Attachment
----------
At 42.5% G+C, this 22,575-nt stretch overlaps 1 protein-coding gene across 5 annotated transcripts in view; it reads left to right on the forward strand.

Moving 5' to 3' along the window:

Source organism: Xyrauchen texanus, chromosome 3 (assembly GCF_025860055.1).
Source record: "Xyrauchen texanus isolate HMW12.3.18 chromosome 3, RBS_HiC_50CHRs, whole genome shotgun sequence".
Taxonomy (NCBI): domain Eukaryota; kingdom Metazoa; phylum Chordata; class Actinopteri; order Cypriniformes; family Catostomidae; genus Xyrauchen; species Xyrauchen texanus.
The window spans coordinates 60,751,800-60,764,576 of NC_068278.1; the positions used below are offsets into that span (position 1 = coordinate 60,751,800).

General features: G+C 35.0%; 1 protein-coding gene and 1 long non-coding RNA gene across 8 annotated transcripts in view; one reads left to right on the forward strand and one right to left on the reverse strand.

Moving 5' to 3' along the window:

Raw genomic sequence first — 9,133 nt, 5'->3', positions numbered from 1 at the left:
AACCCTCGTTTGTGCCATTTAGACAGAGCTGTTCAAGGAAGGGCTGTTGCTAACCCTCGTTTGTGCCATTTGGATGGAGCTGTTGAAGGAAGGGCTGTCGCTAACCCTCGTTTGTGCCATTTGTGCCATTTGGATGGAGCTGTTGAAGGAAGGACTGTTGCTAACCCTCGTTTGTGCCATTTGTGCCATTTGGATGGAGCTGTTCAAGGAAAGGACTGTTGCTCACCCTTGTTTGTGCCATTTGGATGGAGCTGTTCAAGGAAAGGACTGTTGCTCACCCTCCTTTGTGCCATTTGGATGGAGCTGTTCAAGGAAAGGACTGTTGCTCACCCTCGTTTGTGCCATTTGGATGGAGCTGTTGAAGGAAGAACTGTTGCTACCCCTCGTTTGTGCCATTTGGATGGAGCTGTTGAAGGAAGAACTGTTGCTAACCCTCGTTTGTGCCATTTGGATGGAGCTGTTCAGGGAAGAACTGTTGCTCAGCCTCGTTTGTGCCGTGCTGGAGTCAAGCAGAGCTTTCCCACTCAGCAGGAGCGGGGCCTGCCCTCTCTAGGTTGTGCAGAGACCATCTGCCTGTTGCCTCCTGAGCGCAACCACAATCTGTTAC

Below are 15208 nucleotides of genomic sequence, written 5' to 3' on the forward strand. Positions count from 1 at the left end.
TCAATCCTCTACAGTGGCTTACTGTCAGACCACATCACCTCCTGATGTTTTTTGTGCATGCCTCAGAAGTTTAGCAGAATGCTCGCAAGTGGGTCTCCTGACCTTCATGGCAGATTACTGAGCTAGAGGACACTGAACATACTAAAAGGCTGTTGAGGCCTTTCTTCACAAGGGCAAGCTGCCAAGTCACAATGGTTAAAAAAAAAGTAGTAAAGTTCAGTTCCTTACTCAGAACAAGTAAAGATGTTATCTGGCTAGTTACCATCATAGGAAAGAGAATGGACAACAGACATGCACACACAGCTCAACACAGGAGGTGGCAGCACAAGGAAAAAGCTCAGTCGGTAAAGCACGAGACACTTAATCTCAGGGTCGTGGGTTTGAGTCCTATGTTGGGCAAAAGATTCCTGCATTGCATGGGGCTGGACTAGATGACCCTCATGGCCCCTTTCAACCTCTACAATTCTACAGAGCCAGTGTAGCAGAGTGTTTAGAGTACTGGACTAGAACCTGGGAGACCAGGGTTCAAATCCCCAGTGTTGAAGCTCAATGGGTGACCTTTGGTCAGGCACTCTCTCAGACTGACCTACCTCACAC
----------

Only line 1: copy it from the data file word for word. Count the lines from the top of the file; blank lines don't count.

At 42.5% G+C, this 22,575-nt stretch overlaps 1 protein-coding gene across 5 annotated transcripts in view; it reads left to right on the forward strand.